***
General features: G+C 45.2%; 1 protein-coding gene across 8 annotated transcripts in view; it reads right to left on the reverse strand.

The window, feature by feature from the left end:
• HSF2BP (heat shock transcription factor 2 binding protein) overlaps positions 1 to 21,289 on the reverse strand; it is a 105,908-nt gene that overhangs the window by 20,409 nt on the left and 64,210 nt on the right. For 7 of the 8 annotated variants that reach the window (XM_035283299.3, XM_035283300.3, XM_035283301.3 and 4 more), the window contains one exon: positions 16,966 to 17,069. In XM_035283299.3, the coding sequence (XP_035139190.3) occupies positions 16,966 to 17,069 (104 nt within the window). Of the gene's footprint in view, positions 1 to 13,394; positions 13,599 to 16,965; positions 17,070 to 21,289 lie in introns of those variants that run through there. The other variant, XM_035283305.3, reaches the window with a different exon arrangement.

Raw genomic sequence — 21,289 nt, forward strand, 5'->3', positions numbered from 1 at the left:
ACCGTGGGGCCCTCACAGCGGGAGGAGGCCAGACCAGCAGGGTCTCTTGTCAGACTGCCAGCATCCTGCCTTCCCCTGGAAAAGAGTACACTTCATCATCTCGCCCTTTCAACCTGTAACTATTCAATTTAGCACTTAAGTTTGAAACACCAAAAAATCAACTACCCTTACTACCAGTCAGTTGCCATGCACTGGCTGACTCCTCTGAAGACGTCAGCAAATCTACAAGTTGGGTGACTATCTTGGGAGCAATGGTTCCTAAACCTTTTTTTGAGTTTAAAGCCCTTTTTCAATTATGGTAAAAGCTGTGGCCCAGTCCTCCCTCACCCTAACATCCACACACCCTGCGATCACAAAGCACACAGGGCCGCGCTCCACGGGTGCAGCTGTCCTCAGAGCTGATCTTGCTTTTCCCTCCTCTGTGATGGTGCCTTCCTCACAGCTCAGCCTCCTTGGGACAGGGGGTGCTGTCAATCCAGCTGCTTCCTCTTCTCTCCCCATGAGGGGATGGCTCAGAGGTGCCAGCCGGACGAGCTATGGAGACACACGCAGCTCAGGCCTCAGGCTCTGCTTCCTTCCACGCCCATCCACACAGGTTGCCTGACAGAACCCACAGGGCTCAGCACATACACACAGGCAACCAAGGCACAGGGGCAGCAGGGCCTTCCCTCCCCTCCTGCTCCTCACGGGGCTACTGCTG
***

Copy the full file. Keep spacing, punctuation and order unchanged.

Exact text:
General features: G+C 45.2%; 1 protein-coding gene across 8 annotated transcripts in view; it reads right to left on the reverse strand.

The window, feature by feature from the left end:
• HSF2BP (heat shock transcription factor 2 binding protein) overlaps positions 1 to 21,289 on the reverse strand; it is a 105,908-nt gene that overhangs the window by 20,409 nt on the left and 64,210 nt on the right. For 7 of the 8 annotated variants that reach the window (XM_035283299.3, XM_035283300.3, XM_035283301.3 and 4 more), the window contains one exon: positions 16,966 to 17,069. In XM_035283299.3, the coding sequence (XP_035139190.3) occupies positions 16,966 to 17,069 (104 nt within the window). Of the gene's footprint in view, positions 1 to 13,394; positions 13,599 to 16,965; positions 17,070 to 21,289 lie in introns of those variants that run through there. The other variant, XM_035283305.3, reaches the window with a different exon arrangement.

Raw genomic sequence — 21,289 nt, forward strand, 5'->3', positions numbered from 1 at the left:
ACCGTGGGGCCCTCACAGCGGGAGGAGGCCAGACCAGCAGGGTCTCTTGTCAGACTGCCAGCATCCTGCCTTCCCCTGGAAAAGAGTACACTTCATCATCTCGCCCTTTCAACCTGTAACTATTCAATTTAGCACTTAAGTTTGAAACACCAAAAAATCAACTACCCTTACTACCAGTCAGTTGCCATGCACTGGCTGACTCCTCTGAAGACGTCAGCAAATCTACAAGTTGGGTGACTATCTTGGGAGCAATGGTTCCTAAACCTTTTTTTGAGTTTAAAGCCCTTTTTCAATTATGGTAAAAGCTGTGGCCCAGTCCTCCCTCACCCTAACATCCACACACCCTGCGATCACAAAGCACACAGGGCCGCGCTCCACGGGTGCAGCTGTCCTCAGAGCTGATCTTGCTTTTCCCTCCTCTGTGATGGTGCCTTCCTCACAGCTCAGCCTCCTTGGGACAGGGGGTGCTGTCAATCCAGCTGCTTCCTCTTCTCTCCCCATGAGGGGATGGCTCAGAGGTGCCAGCCGGACGAGCTATGGAGACACACGCAGCTCAGGCCTCAGGCTCTGCTTCCTTCCACGCCCATCCACACAGGTTGCCTGACAGAACCCACAGGGCTCAGCACATACACACAGGCAACCAAGGCACAGGGGCAGCAGGGCCTTCCCTCCCCTCCTGCTCCTCACGGGGCTACTGCTG